2009.07.15 Ernie Close: Aerial truck

Written by David Green.

My name is Ernie Close. I work for the Ann Arbor City Fire Department and I am writing to express my views on the issue of the opportunity to purchase an aerial truck from Archbold.

I have had the opportunity and pleasure to assist the Morenci Fire Department with various training programs during the past three years. It is without a doubt, that the men and woman possess great pride and dedication to the organization. The firefighters strive to advance their skills and abilities to better serve the community.

On June 23, 2009 we used the aerial truck during a live fire training evolution and firefighters inspected the unit at the station. I personally inspected the truck from top to bottom and found the apparatus to be in excellent condition for this 1975 Stuphen aerial. Archbold has obviously taken proper care and maintenance of the truck. Low mileage and hours are typical of specialty apparatus in smaller communities.

Department members understand the requirements of additional training, maintenance and inspection (and costs) with ownership of a ladder truck. The members noted that there is the potential to lower insurance costs for the residents and businesses in the community. Foremost, discussions took place regarding the ability to assist in life safety and fire control with the use of an aerial truck and that it would be an asset to the organization.  

During my last 29 years full-time and 22 years part-time fire service career, I have used various ladder trucks to better serve our communities. Having a ladder truck immediately on the scene can make the difference in saving a life and structures that would normally be lost in most towns.

I would encourage all citizens of Morenci to show their support to make the purchase of the aerial truck for their community.

– Ernie Close

State Certified Instructor

Pinckney, Mich.

  • Front.little Ball
    Fayette's Demetrious Whiteside (left)Skylar Lester attempt to keep the ball from going out of bounds during Morenci's recent basketball tournament for fourth and fifth grade teams. Morenci's Andrew Schmidt stands by.
  • Front.tug
    MORENCI pep rallies generally end with a tug of war. The senior class entry, shown above, did not advance to the finals. Griffin Grieder, Alaina Webster, Kyle Long and Jazmin Smith are shown at the front of the rope, giving it their best effort.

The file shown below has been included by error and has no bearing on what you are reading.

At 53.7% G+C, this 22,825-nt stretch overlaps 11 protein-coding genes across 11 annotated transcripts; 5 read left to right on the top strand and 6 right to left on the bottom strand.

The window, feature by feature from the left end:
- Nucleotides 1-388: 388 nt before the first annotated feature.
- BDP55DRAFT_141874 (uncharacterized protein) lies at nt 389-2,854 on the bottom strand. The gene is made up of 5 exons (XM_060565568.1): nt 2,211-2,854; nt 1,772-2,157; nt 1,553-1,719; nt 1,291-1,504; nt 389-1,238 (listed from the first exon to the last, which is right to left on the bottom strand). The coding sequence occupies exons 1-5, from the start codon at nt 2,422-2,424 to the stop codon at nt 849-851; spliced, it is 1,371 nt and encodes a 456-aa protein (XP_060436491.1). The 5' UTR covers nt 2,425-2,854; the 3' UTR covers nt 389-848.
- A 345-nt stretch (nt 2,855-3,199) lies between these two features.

• Accident
    FAYETTE resident Patricia Stambaugh, 64, was declared dead on the scene of a single-vehicle accident Friday morning south of Morenci. Rescue units were called around 9 a.m., but as of Tuesday, law enforcement officers had not yet determined the time of the accident. According to Ohio State Highway Patrol, Stambaugh was driving west on U.S. 20 when her Chevrolet Malibu traveled off the north side of the road and down a steep embankment, coming to rest in Bean Creek (Tiffin River).
  • Athletic Fields
    SPORTS COMPLEX—Fayette’s outdoor athletic facilities will include three ball fields for summer recreation leagues at the southwest corner of the school. The baseball and softball fields, along with the running track, will be constructed on the east side of the school. Outdoor athletic fields were not part of the new school project from 2007, but voters approved a $1.4 million levy for a school addition and the sports fields last August. Both projects are scheduled to be complete by July 20.
  • Front.teacher Leading
    PRESCHOOL MUSIC—Fayette band director Jeffrey Dunford spends the last half hour of the day leading the full-day preschool class in musical activities. Additional photos are on page 7 of this week’s Observer.
  • Front.F.band
    TROMBONISTS Jake Myers (left) and Max Baker perform Friday at the annual Senior Citizens Luncheon at Fayette High School. The National Honor Society and the FFA chapter teamed up to serve a meal to area seniors and to provide musical entertainment. Both the school band and choir performed. Additional photos are on page 7 of this week’s Observer.
  • Front.poles
    MOVING EAST—Utility workers continue their slow progress east along U.S. 20 south of Morenci. New electrical poles are put in place before wiring is moved into place.

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